by Irving Kenneth Zola


"How long have you been here?" It seemed like a stupid question for a prospective house buyer to ask, but I wanted to say something. Sensing and perhaps even relishing my embarrassment, he chuckled, "Not too long." And then with his back to me, letting the words slip out, he added, "Seventy-six years." Punctuating this, he turned his head, smiled through his broken teeth and hitched his trousers.

I looked down at the empty flap of his right trouser leg. Like the rest of him, it was wrinkled, angrily pinned back with a safety pin.

Knowing I'd follow him, he limped into the kitchen and then leaned against the wood stove. He made no motion for me to sit, but, even though the farm house was all on one level, this traipsing around was getting to me. So I rested my canes against the kitchen table and lowered myself slowly onto a somewhat rickety chair.

He laughed at my hesitation, "Everything here's sturdier than it looks."

At least thirty years my senior, his white stubble must have been at least a day old, but his clothes looked clean and comfortable. His trousers were olive drab. They looked like old army issue, and that made me like him even more. I'd inherited such a pair from my favorite uncle and wore them oversized, rolled up, stained, torn, patched, and footballed, till one day my mother simply refused to wash them again and into the trash they went.

But Leo, that was his name, wasn't interested in my memories. "Yep...came here with my mother, father, and five kids when I was six. I stayed on...but it's gettin' late. Too much room for me...by myself alone..." He stopped, rubbed his rheumy eyes and then with a clotted bunch of yellow tissue wiped his nose.

He took a broom from the closet. "Thought I'd sweep up. My two sisters are comin' for a visit. Gotta spruce the place up a little. They come every Summer. This'll be the last one."

I winced but he only wiped his nose again and ran his fingers through his almost non-existent hair. Catching himself, he laughed, "Wasn't always this way. Maybe I should try some of those hormones...but everything's been going since I was fifty."

I wondered for a moment whether that included his missing leg.

Hopping backwards a few steps, he let his single crutch fall against the counter and rested for a moment with one hand on the sink. "Got all the modern conveniences here...like running water." With a sort of tongue-in-cheek grin, he ran his hand fondly over the inside water pump, painted red like a fire engine. "It's a cistern system. God sends down the rain. It gits caught up there," he said pointing to the ceiling, "and then down through the pipes into the cellar, and all I do is pump it back here. Works fine. It's all I need."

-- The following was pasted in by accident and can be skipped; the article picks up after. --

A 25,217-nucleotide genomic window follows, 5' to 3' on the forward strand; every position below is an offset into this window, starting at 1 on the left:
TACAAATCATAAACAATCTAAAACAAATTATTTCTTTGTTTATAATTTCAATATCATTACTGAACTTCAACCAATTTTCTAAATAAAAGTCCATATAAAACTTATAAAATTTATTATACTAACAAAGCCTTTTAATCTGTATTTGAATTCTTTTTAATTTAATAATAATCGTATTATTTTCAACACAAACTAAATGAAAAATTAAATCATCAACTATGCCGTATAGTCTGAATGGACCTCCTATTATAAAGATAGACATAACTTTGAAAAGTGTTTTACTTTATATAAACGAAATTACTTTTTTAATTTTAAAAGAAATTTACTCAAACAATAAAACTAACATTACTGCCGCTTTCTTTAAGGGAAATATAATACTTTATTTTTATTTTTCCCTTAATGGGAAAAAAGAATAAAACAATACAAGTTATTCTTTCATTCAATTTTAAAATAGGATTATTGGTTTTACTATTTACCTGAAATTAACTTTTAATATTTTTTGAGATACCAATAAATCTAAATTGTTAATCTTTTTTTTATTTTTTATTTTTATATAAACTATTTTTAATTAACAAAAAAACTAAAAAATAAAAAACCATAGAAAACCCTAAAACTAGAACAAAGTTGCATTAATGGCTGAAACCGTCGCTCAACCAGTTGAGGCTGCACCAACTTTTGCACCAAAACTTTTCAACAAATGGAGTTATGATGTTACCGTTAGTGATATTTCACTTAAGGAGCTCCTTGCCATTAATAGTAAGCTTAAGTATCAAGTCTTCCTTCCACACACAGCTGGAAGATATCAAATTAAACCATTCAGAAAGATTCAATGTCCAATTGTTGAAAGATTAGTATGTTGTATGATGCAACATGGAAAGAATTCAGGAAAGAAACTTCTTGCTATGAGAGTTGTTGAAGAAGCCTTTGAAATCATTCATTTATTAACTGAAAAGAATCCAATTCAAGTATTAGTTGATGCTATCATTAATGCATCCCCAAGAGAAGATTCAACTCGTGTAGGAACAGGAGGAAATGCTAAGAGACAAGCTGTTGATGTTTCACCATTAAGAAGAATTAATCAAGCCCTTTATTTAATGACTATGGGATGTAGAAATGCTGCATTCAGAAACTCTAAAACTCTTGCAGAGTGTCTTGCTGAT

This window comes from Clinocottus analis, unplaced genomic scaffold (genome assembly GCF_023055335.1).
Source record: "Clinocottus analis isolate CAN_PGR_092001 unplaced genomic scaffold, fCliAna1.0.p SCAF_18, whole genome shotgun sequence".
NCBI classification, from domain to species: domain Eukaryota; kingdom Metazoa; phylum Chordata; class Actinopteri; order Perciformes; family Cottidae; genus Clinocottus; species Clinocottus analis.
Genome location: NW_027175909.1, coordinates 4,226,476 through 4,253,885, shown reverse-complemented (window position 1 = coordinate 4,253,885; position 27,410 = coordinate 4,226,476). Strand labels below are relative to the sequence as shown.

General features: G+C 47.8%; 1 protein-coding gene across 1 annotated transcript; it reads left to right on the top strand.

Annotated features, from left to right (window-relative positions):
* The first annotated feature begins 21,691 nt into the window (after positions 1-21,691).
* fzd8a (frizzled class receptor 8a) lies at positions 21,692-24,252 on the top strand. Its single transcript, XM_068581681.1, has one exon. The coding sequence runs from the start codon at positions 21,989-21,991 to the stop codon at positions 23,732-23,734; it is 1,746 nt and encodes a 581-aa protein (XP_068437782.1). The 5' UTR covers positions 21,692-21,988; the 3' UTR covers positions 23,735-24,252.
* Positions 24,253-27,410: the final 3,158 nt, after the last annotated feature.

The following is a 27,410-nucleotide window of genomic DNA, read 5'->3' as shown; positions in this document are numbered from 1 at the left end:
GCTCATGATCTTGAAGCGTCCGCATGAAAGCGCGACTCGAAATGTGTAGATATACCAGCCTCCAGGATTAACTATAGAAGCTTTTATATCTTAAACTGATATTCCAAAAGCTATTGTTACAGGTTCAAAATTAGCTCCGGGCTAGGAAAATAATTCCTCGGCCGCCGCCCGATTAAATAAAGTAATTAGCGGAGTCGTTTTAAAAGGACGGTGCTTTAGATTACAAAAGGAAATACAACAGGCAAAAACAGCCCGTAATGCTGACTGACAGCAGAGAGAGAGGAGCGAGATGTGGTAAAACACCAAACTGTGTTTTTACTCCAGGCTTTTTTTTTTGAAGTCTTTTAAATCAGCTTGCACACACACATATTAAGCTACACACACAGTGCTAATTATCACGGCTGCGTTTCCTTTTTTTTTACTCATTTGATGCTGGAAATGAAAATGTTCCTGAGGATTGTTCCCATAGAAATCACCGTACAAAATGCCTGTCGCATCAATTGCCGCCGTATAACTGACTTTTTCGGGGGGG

Need, I thought to myself, what do you need, old man? But to him I only said, "Do you have any plans after here?"

"Yep, I plan to visit the undertaker. He's got a nice box all picked out."

His words stung me. So I ignored his future and instead asked about his past. "Did you farm the land or work around here?"

"Nope, I was a construction engineer working with heavy equipment."


"All over...wherever the jobs were...mostly airports...for the Army."

More like the freckled-faced boy I consider myself to be than the middle-aged greying professor I am, I blurted, "Boy, you must have been all over the world."

Not about to be patronized, he replied, "Lots, but I've also missed a lot."

Again I wondered if this was because of his leg, but ignoring the thought asked, "What was it like?"

"Good. You had to sign on for eighteen months. The money wasn't that much better than around here but you were guaranteed fifty-two weeks. And the conditions were good. Work wasn't bad and after that, there was time for smokin', drinkin', some fightin', and..." his voice trailed off.

I fantasized he was going to say women.

"...And so, with not much to spend it on, you could save a lot. I always returned here with more money than when I left." And then, looking out the window he paused, "I could be away a year or two, maybe more but when I returned, it," he patted the sink, "was still here. And it was in good shape. It was always home." And then to my unasked question, "But it's time to move on...before it's too late."

"Too late!" I almost shouted.

He ignored my tone and went on, "When you're my age, you don't know when it'll come. I could just die and no one would know for a month." He said it with no self-pity in his voice, merely scrunched his nose, and wiped it again.

We were now in the yard, our formal tour complete. All my house questions were answered. None of my others had even been asked.

We had more than the farm between us but neither of us seemed to want or need to acknowledge it. So we turned to the ritual dance we knew and spoke of his selling price. I mentioned that it seemed high and asked if he might come down.

"Yep, maybe I will," he answered.

When we reached my car, I placed my canes in the open door jamb and shook his hand. "Thanks for letting me in." The phrase said more than I realized.

"That's O.K....drop in again if you're around."

"I'd like to..."

As I backed out of the driveway, he remained by the big oak, leaning against it, wiping his nose. I started to wave good-bye but my arm took on a life of its own and I saluted. Snapping to attention, he returned it.

copyright Irving Kenneth Zola